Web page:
Both Thomas Jefferson and James Madison liked the idea of joining with Britain to send a warning to the nations of Europe. Jefferson wrote to Monroe, “Our first and fundamental maxim [principle] should be, never entangle ourselves in the broils [fights] of Europe. Our second, never to suffer Europe to meddle with…America, North and South.”

President Monroe’s secretary of state, John Quincy Adams, agreed with Jefferson’s principles. But he insisted that “it would be more candid [honest], as well as more dignified,” for the United States to speak boldly for itself. Though never a bold man himself, Monroe agreed.

In 1823, President Monroe made a speech to Congress announcing a policy that became known as the Monroe Doctrine. Monroe stated that the nations of North and South America were “not to be considered as subjects for future colonization by any European powers.” The United States, he said, would view efforts by Europeans to take over “any portion of this hemisphere as dangerous to our peace and safety.”

Europeans denounced Monroe’s message as arrogant. “By what right,” asked a French newspaper, did the United States presume to tell other nations what they could do in “the two Americas”?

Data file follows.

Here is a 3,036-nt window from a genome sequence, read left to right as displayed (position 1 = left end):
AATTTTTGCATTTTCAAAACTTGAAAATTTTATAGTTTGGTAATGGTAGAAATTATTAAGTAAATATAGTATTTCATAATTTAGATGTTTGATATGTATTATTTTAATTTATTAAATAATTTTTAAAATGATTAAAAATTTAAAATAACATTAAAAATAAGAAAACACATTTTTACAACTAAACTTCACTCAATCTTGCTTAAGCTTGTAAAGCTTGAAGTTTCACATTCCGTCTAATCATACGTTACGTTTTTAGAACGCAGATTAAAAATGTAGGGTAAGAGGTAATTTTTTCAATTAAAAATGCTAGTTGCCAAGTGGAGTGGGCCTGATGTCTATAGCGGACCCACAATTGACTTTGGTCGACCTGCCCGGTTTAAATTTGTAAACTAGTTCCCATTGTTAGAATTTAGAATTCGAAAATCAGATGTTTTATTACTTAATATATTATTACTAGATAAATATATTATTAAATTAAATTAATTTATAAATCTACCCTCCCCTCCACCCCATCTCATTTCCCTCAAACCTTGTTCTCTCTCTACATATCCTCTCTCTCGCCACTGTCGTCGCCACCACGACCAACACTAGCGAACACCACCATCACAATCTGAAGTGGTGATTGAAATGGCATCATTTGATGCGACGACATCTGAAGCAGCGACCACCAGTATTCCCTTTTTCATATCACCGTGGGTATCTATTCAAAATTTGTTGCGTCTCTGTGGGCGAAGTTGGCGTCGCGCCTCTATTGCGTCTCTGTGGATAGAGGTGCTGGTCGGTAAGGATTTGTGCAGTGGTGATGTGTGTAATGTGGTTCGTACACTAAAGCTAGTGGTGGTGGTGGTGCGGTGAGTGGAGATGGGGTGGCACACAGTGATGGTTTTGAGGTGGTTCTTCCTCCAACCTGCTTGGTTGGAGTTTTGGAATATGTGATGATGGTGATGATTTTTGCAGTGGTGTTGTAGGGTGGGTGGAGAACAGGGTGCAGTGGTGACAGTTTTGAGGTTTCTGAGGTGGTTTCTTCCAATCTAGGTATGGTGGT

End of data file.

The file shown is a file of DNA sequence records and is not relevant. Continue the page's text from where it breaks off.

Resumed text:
Americans, however, cheered Monroe’s message. It made them proud to see the United States stand up for the freedom-loving people of Latin America. If Europeans “attempt to control the destinies of South America,” boasted a Boston newspaper, “they will find…an eagle in their way.”

In the years ahead, the Monroe Doctrine joined isolationism as a basic principle of U.S. foreign policy. The doctrine asserted that the United States would not accept European interference in American affairs. It also contained another, hidden message. By its very boldness, the Monroe Doctrine told the world that the United States was no longer a weak collection of quarreling states. It had become a strong and confident nation, a nation to be respected by the world.


With the Monroe Doctrine by his side, Uncle Sam puts out his hands in warning to foreign powers to keep their “hands off” the Americas. Even though the Monroe Doctrine is over 180 years old, it still guides American presidents as they make foreign policy decisions.